Minister of State for Training and Skills John Halligan’s declaration that clients of sex workers should not be criminalised could lead to increased numbers of women being trafficked into Ireland, a lobby group has warned.
During an interview with Hot Press, the Independent TD said he strongly disagreed with criminalisation calls, saying that sex workers should be regulated and subject to regular health checks.
“I think that’s a bad way forward. My worry with this legislation is that, were you to make it illegal for a man to see a prostitute, it will drive it underground,” he told the magazine.
“Why would we want to fine somebody or make it a criminal offence for two consenting adults to have sex? Isn’t it a natural instinctive reaction to enjoy sex, to enjoy pleasure?
“I’m a healthy man and I have a good sex life, but would there not be lonely men out there? Would there not be men who have a disfigurement or who are disabled? What do they do?
“So, they’re told, ‘no!’ So, there’s an opportunity for them maybe to pay for it and we’re saying ‘no’! That’s cruel. For men or women, that’s cruel. So, I think, absolutely. It should be regulated,” he said.
However. Ruhama, a Dublin based organisation which works with women “affected by prostitution”, said legislation which criminalises clients instead of prostitutes is needed.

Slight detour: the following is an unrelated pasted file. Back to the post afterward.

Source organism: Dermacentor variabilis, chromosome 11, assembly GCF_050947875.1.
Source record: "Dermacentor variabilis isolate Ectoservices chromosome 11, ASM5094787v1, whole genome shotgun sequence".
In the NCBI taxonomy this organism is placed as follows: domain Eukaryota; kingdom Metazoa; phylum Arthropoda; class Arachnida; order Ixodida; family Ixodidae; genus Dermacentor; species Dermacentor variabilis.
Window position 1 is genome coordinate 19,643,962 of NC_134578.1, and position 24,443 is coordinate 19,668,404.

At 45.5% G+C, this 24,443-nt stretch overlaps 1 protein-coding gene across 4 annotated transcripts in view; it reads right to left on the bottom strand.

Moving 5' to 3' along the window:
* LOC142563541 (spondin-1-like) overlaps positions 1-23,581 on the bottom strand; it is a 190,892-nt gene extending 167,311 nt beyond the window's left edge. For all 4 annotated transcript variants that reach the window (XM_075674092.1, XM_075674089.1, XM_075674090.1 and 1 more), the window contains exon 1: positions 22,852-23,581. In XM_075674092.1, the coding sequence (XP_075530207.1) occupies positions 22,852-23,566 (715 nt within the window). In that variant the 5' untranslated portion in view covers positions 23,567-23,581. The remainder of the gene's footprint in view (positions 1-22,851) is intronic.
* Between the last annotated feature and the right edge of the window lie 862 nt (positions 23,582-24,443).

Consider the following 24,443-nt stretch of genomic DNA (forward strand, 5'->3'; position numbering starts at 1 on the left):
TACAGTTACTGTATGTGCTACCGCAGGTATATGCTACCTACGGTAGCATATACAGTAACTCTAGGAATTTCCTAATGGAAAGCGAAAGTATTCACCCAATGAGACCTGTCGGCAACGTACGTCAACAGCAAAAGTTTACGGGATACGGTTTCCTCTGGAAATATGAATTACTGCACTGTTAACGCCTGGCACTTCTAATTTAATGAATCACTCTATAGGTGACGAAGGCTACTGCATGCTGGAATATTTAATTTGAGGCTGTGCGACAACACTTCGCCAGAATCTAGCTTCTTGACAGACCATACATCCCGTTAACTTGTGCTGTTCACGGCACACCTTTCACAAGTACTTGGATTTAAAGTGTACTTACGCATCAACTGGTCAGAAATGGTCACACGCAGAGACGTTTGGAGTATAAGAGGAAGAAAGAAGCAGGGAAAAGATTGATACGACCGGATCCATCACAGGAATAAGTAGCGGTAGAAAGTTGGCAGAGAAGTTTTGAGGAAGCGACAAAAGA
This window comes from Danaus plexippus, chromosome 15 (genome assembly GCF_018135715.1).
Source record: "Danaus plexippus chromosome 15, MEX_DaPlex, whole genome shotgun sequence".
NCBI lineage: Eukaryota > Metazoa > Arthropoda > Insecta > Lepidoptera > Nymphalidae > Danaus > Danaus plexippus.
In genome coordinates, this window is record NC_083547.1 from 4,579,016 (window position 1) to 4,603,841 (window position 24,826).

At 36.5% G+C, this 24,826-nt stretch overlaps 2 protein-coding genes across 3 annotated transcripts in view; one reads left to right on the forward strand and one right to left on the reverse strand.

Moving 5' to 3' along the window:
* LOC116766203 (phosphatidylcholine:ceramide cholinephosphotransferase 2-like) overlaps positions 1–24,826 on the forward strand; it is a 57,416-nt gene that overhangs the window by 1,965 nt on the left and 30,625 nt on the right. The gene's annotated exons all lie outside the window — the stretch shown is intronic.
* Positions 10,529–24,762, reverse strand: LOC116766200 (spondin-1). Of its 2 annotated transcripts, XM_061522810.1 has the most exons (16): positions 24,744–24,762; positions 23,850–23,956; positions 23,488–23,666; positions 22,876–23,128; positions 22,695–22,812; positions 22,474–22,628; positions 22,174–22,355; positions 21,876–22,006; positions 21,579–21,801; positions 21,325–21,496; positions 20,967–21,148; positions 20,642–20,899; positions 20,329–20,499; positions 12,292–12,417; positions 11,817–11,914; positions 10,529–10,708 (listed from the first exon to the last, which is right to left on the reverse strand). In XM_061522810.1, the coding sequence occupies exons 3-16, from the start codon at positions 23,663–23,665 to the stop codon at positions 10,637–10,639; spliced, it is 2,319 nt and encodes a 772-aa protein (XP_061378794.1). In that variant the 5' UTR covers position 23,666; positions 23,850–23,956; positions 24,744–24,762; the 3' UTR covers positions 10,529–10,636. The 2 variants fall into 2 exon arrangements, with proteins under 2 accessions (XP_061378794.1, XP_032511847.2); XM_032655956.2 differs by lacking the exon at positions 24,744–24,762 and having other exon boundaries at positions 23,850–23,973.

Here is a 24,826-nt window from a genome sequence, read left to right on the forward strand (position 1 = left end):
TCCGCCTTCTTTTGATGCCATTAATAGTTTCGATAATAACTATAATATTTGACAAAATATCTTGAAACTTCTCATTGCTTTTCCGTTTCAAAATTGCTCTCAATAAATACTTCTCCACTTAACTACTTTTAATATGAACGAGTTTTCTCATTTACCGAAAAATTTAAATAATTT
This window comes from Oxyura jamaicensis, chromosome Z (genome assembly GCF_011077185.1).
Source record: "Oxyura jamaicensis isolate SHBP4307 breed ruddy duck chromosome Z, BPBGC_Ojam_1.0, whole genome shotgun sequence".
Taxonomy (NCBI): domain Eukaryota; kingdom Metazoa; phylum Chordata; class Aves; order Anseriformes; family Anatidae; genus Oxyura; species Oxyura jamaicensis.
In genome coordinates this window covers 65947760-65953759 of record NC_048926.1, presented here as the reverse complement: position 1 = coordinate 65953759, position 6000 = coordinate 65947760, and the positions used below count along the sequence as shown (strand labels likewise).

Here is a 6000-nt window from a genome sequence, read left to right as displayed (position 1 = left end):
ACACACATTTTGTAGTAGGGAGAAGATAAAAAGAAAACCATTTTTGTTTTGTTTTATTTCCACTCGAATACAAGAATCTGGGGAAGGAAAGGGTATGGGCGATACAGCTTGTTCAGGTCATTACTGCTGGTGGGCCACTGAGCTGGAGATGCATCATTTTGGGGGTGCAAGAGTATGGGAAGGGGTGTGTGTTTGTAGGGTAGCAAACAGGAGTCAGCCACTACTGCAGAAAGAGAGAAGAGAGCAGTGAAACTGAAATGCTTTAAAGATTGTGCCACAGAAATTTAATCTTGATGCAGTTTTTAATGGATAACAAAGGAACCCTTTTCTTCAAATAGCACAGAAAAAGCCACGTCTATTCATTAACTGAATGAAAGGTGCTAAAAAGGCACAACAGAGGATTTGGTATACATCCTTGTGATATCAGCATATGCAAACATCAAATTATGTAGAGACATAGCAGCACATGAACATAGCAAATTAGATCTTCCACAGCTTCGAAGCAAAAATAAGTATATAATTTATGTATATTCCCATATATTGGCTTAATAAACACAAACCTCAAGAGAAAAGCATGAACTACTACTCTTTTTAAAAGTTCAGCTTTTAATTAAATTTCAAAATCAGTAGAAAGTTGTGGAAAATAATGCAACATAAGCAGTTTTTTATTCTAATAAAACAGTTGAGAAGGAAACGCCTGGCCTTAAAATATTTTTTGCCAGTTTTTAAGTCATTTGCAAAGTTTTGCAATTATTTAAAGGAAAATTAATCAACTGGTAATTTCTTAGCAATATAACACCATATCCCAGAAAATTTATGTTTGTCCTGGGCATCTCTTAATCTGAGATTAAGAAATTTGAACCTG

Its chief executive Sarah Benson said legalised, regulated prostitution such as in Germany and the Netherlands “has increased trafficking including in the regulated sector”.
She added that the only policy measure which recognises that sex work is “inherently harmful” and “inextricably linked to organised crime” is one which targets pimps, traffickers and buyers.
However, the Sex Workers Alliance Ireland said it was happy that a Government Minister was questioning the “dangerous proposals” contained in the Criminal Law (Sexual Offences) Bill 2014.
The Turn Off the Red Light campaign, of which Ruhama is a member, said that it continues to call on the Government to enact the legislation, focusing the law on the buyers of sexual services, rather than those supplying them.
But the Sex Workers Alliance Ireland said the proposals contained in the legislation will continue to criminalise sex workers, namely those who work on the streets or indoors in groups of two or more.
The organisation, said a member, supported decriminalising both the buying and selling of sex, but did not support the type of “overly regulated” legalised sex industry which exists in Germany and the Netherlands.
“If the industry is in a legalisation model it is much more overly regulated. It’s actually only the very privileged few workers who can jump through all the hoops and work independently,” she said.
“Many people who are limited in their options are being led to work in those mega brothels and windows which, of course, is not a good place to work and then all the rest end up in the black market.
“So we would definitely advocate for a decriminalisation model, which would be best represented in New Zealand, which has been in place since 2003. Both the police there and sex worker organisations say it has lead to a vast improvement in the relationship with the police and many sex workers now have access to the information and supports that they need.”
Research published by Queen’s University Belfast in 2014 in which 170 sex workers were surveyed found that just 2 per cent of respondents supported the criminalisation of clients.